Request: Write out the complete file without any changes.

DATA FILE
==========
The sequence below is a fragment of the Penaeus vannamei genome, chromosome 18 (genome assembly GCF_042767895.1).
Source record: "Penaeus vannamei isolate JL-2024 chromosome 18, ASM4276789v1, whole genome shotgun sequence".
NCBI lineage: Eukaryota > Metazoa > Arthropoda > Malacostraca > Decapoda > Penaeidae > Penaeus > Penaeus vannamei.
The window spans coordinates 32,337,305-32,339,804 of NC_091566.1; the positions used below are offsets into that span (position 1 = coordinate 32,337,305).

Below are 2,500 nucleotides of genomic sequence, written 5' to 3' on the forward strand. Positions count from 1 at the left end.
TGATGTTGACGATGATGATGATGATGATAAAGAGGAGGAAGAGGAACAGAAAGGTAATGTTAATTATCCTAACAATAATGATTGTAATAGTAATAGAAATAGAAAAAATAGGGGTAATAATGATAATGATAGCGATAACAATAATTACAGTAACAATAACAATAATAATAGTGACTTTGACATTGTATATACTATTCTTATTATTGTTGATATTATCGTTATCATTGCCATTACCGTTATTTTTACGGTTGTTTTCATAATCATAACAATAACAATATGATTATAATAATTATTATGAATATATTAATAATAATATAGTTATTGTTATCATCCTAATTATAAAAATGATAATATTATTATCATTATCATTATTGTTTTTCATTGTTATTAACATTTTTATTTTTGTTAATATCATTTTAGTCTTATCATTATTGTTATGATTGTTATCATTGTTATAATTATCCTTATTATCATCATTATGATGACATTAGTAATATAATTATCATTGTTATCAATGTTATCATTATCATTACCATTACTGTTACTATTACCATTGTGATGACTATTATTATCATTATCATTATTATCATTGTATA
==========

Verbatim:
The sequence below is a fragment of the Penaeus vannamei genome, chromosome 18 (genome assembly GCF_042767895.1).
Source record: "Penaeus vannamei isolate JL-2024 chromosome 18, ASM4276789v1, whole genome shotgun sequence".
NCBI lineage: Eukaryota > Metazoa > Arthropoda > Malacostraca > Decapoda > Penaeidae > Penaeus > Penaeus vannamei.
The window spans coordinates 32,337,305-32,339,804 of NC_091566.1; the positions used below are offsets into that span (position 1 = coordinate 32,337,305).

Below are 2,500 nucleotides of genomic sequence, written 5' to 3' on the forward strand. Positions count from 1 at the left end.
TGATGTTGACGATGATGATGATGATGATAAAGAGGAGGAAGAGGAACAGAAAGGTAATGTTAATTATCCTAACAATAATGATTGTAATAGTAATAGAAATAGAAAAAATAGGGGTAATAATGATAATGATAGCGATAACAATAATTACAGTAACAATAACAATAATAATAGTGACTTTGACATTGTATATACTATTCTTATTATTGTTGATATTATCGTTATCATTGCCATTACCGTTATTTTTACGGTTGTTTTCATAATCATAACAATAACAATATGATTATAATAATTATTATGAATATATTAATAATAATATAGTTATTGTTATCATCCTAATTATAAAAATGATAATATTATTATCATTATCATTATTGTTTTTCATTGTTATTAACATTTTTATTTTTGTTAATATCATTTTAGTCTTATCATTATTGTTATGATTGTTATCATTGTTATAATTATCCTTATTATCATCATTATGATGACATTAGTAATATAATTATCATTGTTATCAATGTTATCATTATCATTACCATTACTGTTACTATTACCATTGTGATGACTATTATTATCATTATCATTATTATCATTGTATA